Climate Action

GFANZ launches critical resources for financial institutions to convert net-zero ambitions to action

GFANZ unveils new pan-sector framework for financial institution transition planning supports actionable strategies and unprecedented accountability on net-zero commitments.

  • 01 November 2022
  • Press Release

The Glasgow Financial Alliance for Net Zero (GFANZ), the world’s largest coalition of financial institutions working to support the transition to net-zero greenhouse gas (GHG) emissions by 2050, has released a new pan-sector framework for financial institution transition planning supports actionable strategies and unprecedented accountability on net-zero commitments.

The report released today details progress in 2022 as well as the work that public and private stakeholders must continue to create the right conditions to crowd in private finance.

While finance plays an essential role, it cannot substitute for government policy, and certain responsibilities cannot be shifted to the financial sector. GFANZ’s Call to Action – One Year On outlines the policy levers G20 governments need to deliver on their climate commitments, including economy-wide transition plans, underpinned by sectoral pathways and policies. GFANZ also calls on the G20 to upgrade the international financial architecture. G20 standard setters should accelerate work to build frameworks for transition finance, drawing on market-based approaches including GFANZ’s Net-Zero Transition Planning framework, and ensure finance can flow to support real economy transition and thus reduce economic and financial sector risks.

Mark Carney, Co-Chair, GFANZ and UN Special Envoy on Climate Action and Finance, said, “One year after COP26, GFANZ members are following through on their high-ambition net-zero commitments by creating a holistic framework for net zero transition strategies, setting interim targets, taking action to support real world decarbonization, and improving accountability. That accountability extends to governments and international financial institutions who—based on the real-world experience of GFANZ members—must now deepen their efforts to address climate change. The finance is there if the world truly wants to meet its climate goals. With today’s transition planning framework, we can accelerate the speed and scope with which these enormous financial resources are put to work to achieve the world’s goals.”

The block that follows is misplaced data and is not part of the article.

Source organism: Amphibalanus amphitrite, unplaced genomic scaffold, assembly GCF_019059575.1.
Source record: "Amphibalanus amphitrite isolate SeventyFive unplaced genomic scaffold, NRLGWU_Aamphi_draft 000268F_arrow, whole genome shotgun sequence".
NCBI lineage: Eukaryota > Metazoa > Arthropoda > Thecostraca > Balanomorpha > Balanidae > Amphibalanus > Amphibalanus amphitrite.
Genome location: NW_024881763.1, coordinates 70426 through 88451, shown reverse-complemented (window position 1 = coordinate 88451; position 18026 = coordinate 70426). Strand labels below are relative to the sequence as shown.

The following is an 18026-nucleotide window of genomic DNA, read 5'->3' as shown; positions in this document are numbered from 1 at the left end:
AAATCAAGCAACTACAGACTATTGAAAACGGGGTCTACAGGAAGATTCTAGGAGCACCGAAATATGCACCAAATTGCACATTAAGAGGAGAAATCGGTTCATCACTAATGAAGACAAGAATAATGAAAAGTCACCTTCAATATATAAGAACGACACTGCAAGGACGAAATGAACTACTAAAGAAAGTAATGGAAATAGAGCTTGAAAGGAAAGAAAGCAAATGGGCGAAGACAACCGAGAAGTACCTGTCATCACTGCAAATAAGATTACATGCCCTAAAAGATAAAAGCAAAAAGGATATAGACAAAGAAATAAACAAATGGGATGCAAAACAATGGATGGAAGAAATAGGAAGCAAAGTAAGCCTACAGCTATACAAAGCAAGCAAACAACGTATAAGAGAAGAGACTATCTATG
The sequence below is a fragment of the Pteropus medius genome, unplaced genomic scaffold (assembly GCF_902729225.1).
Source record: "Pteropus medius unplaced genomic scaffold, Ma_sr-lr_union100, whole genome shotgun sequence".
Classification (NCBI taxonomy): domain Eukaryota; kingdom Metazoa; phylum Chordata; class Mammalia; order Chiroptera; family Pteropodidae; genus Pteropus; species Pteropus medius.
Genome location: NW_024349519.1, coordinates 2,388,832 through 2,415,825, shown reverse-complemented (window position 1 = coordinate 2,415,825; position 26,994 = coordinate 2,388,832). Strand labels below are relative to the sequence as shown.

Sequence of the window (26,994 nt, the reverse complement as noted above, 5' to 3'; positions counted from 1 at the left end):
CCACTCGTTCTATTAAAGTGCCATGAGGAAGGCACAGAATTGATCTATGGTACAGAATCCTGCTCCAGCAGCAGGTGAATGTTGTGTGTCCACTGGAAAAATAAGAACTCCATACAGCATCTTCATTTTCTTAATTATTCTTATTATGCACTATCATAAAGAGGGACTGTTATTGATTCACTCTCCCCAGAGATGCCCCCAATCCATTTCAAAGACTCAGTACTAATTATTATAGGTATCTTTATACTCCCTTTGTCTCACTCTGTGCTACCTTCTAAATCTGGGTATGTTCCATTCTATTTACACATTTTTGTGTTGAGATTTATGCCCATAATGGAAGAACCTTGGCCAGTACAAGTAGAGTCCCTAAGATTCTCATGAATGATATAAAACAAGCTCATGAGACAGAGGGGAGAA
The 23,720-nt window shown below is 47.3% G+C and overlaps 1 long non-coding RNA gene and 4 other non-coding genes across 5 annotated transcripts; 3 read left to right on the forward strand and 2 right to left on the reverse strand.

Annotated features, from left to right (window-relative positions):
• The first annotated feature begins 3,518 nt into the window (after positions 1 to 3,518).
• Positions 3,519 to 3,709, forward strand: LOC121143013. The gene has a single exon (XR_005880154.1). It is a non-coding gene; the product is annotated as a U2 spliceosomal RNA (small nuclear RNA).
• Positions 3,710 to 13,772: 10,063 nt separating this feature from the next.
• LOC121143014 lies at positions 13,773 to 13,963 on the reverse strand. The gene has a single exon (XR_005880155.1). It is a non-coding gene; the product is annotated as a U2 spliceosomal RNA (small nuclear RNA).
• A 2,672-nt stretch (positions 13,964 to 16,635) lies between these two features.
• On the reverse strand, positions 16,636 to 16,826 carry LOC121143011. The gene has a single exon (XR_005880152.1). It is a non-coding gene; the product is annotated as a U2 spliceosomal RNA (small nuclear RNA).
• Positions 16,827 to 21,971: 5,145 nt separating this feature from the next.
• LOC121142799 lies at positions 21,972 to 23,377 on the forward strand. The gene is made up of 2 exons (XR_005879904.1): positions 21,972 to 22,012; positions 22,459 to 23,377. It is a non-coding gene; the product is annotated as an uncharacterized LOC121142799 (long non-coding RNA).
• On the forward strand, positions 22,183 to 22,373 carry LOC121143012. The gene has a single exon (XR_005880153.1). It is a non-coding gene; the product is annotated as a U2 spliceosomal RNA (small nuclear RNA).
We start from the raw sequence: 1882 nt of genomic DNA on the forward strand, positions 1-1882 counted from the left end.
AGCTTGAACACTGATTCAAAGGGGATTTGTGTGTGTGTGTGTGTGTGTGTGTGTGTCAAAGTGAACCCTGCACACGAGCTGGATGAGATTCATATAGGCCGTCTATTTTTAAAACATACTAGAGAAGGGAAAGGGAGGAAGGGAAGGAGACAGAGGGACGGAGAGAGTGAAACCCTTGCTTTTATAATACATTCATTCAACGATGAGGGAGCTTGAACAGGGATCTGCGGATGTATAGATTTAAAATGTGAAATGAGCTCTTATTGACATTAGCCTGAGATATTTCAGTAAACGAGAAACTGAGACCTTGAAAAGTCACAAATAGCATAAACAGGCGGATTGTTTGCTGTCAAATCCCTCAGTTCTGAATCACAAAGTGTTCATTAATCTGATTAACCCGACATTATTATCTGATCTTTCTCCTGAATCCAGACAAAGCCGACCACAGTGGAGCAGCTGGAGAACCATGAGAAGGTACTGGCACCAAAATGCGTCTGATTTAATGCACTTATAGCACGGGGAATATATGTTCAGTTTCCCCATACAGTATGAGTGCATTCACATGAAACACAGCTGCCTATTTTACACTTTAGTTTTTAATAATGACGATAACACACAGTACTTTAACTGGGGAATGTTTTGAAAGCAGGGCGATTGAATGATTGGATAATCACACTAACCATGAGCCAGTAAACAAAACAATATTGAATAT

The GFANZ Call to Action also stresses the need for reforms to support the managed phaseout of high-emitting assets; to ensure that carbon markets can play a meaningful role this decade under a high-ambition path; and to address longstanding barriers to the flow of climate finance to EMDEs.

The GFANZ recommendations and guidance for financial institutions are voluntary and complementary to related efforts by the seven sector-specific net-zero alliances. By helping to fill the current absence of a holistic policy approach to transition planning, GFANZ hopes that its work will assist policymakers, regulators, and standard-setters as they produce rules and guidance around net-zero transition plans, and align financial architecture to enable delivery of net-zero across the globe.

Michael R. Bloomberg, Co-Chair, GFANZ and UN Special Envoy for Climate Ambition and Solutions, said, “The financial firms that have signed on to this coalition have all committed to achieving a goal that – without a blueprint or roadmap – will be very difficult to reach. These resources will give firms the guidance and direction they need to turn their commitments into action, speed up global progress on climate change, and reach their destination.”

Mary Schapiro, Vice Chair, GFANZ, said, “To achieve a net-zero global economy, we need the financial sector to honor their net-zero commitments and rapidly scale transition finance. With the GFANZ Net-zero Transition Plan framework and supporting resources, financial institutions now have common tools to operationalize their net-zero commitments and track progress, driving transparency, accountability, and concrete action to support the net-zero transition.”